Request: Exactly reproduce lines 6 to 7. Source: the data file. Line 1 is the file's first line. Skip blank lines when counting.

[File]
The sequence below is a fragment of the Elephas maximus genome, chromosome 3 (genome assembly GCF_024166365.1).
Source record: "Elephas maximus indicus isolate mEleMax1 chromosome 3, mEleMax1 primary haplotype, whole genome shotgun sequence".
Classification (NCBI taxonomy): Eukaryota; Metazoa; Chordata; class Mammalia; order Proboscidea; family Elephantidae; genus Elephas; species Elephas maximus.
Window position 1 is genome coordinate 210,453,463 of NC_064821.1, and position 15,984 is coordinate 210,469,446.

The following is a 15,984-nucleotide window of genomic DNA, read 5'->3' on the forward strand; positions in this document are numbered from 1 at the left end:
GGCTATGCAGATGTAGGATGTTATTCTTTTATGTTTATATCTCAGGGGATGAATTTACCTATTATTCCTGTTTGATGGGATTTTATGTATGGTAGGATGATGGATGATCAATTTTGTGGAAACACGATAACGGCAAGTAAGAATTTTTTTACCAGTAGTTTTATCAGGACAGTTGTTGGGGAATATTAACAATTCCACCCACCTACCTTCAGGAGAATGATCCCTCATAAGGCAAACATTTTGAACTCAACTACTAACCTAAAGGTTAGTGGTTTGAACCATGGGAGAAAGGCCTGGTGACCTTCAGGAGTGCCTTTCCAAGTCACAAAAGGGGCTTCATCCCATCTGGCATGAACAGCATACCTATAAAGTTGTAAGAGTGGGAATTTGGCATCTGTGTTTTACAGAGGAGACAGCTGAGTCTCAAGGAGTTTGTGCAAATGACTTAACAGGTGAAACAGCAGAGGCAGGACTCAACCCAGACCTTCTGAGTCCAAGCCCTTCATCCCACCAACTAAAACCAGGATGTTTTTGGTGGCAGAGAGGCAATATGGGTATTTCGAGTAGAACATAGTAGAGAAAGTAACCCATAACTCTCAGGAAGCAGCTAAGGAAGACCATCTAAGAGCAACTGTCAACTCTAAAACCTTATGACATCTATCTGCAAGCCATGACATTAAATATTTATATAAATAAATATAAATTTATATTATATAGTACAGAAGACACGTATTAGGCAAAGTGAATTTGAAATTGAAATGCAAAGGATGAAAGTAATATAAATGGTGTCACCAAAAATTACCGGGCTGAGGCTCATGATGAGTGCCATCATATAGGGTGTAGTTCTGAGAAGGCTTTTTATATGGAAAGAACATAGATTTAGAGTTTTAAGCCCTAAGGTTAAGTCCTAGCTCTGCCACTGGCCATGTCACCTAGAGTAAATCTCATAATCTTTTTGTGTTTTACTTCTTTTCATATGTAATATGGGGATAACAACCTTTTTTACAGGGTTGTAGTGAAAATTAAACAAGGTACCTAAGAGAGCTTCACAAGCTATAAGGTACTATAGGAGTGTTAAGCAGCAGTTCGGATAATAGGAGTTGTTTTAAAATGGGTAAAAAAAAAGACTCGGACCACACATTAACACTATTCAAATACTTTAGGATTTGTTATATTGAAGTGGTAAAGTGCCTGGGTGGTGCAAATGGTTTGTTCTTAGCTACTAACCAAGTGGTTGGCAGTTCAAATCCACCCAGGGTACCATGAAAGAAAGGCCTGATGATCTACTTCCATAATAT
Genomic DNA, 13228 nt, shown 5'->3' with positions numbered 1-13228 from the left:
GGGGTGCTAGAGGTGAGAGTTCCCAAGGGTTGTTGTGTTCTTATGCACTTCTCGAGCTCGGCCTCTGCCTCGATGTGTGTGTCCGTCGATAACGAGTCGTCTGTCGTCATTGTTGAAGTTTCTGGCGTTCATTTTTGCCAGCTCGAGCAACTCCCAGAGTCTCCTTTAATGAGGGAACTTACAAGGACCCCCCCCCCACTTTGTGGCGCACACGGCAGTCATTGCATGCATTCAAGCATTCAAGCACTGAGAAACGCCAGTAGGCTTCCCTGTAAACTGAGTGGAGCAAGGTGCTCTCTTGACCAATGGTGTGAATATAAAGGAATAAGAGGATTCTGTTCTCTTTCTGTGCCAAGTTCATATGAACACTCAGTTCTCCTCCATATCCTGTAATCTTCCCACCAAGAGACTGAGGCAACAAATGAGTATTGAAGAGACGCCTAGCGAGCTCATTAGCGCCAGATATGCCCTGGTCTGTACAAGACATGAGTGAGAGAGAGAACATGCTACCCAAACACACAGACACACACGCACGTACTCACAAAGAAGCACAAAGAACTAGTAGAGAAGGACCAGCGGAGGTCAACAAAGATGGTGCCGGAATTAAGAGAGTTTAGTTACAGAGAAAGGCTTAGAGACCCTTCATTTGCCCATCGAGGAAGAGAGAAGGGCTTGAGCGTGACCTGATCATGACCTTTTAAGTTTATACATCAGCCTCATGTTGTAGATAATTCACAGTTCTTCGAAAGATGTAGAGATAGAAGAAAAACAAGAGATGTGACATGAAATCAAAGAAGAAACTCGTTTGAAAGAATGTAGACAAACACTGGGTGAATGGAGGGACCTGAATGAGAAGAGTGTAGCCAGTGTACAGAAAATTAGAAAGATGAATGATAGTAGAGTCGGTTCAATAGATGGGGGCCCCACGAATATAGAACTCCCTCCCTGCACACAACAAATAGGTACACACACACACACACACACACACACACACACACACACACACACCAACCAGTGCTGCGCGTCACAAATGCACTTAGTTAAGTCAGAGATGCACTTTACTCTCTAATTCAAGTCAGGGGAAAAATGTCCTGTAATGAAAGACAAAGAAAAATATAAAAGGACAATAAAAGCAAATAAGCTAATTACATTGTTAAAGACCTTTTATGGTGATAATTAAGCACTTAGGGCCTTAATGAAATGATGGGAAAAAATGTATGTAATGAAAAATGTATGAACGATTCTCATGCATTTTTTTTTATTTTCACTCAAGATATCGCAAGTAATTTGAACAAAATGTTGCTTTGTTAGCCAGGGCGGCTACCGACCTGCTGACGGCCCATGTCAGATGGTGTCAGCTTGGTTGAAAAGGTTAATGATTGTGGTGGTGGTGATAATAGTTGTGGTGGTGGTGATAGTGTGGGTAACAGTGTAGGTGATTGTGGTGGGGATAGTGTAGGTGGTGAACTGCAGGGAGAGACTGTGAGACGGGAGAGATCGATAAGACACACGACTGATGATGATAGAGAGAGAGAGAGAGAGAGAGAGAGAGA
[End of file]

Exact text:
GGCTATGCAGATGTAGGATGTTATTCTTTTATGTTTATATCTCAGGGGATGAATTTACCTATTATTCCTGTTTGATGGGATTTTATGTATGGTAGGATGATGGATGATCAATTTTGTGGAAACACGATAACGGCAAGTAAGAATTTTTTTACCAGTAGTTTTATCAGGACAGTTGTTGGGGAATATTAACAATTCCACCCACCTACCTTCAGGAGAATGATCCCTCATAAGGCAAACATTTTGAACTCAACTACTAACCTAAAGGTTAGTGGTTTGAACCATGGGAGAAAGGCCTGGTGACCTTCAGGAGTGCCTTTCCAAGTCACAAAAGGGGCTTCATCCCATCTGGCATGAACAGCATACCTATAAAGTTGTAAGAGTGGGAATTTGGCATCTGTGTTTTACAGAGGAGACAGCTGAGTCTCAAGGAGTTTGTGCAAATGACTTAACAGGTGAAACAGCAGAGGCAGGACTCAACCCAGACCTTCTGAGTCCAAGCCCTTCATCCCACCAACTAAAACCAGGATGTTTTTGGTGGCAGAGAGGCAATATGGGTATTTCGAGTAGAACATAGTAGAGAAAGTAACCCATAACTCTCAGGAAGCAGCTAAGGAAGACCATCTAAGAGCAACTGTCAACTCTAAAACCTTATGACATCTATCTGCAAGCCATGACATTAAATATTTATATAAATAAATATAAATTTATATTATATAGTACAGAAGACACGTATTAGGCAAAGTGAATTTGAAATTGAAATGCAAAGGATGAAAGTAATATAAATGGTGTCACCAAAAATTACCGGGCTGAGGCTCATGATGAGTGCCATCATATAGGGTGTAGTTCTGAGAAGGCTTTTTATATGGAAAGAACATAGATTTAGAGTTTTAAGCCCTAAGGTTAAGTCCTAGCTCTGCCACTGGCCATGTCACCTAGAGTAAATCTCATAATCTTTTTGTGTTTTACTTCTTTTCATATGTAATATGGGGATAACAACCTTTTTTACAGGGTTGTAGTGAAAATTAAACAAGGTACCTAAGAGAGCTTCACAAGCTATAAGGTACTATAGGAGTGTTAAGCAGCAGTTCGGATAATAGGAGTTGTTTTAAAATGGGTAAAAAAAAAGACTCGGACCACACATTAACACTATTCAAATACTTTAGGATTTGTTATATTGAAGTGGTAAAGTGCCTGGGTGGTGCAAATGGTTTGTTCTTAGCTACTAACCAAGTGGTTGGCAGTTCAAATCCACCCAGGGTACCATGAAAGAAAGGCCTGATGATCTACTTCCATAATAT
Genomic DNA, 13228 nt, shown 5'->3' with positions numbered 1-13228 from the left: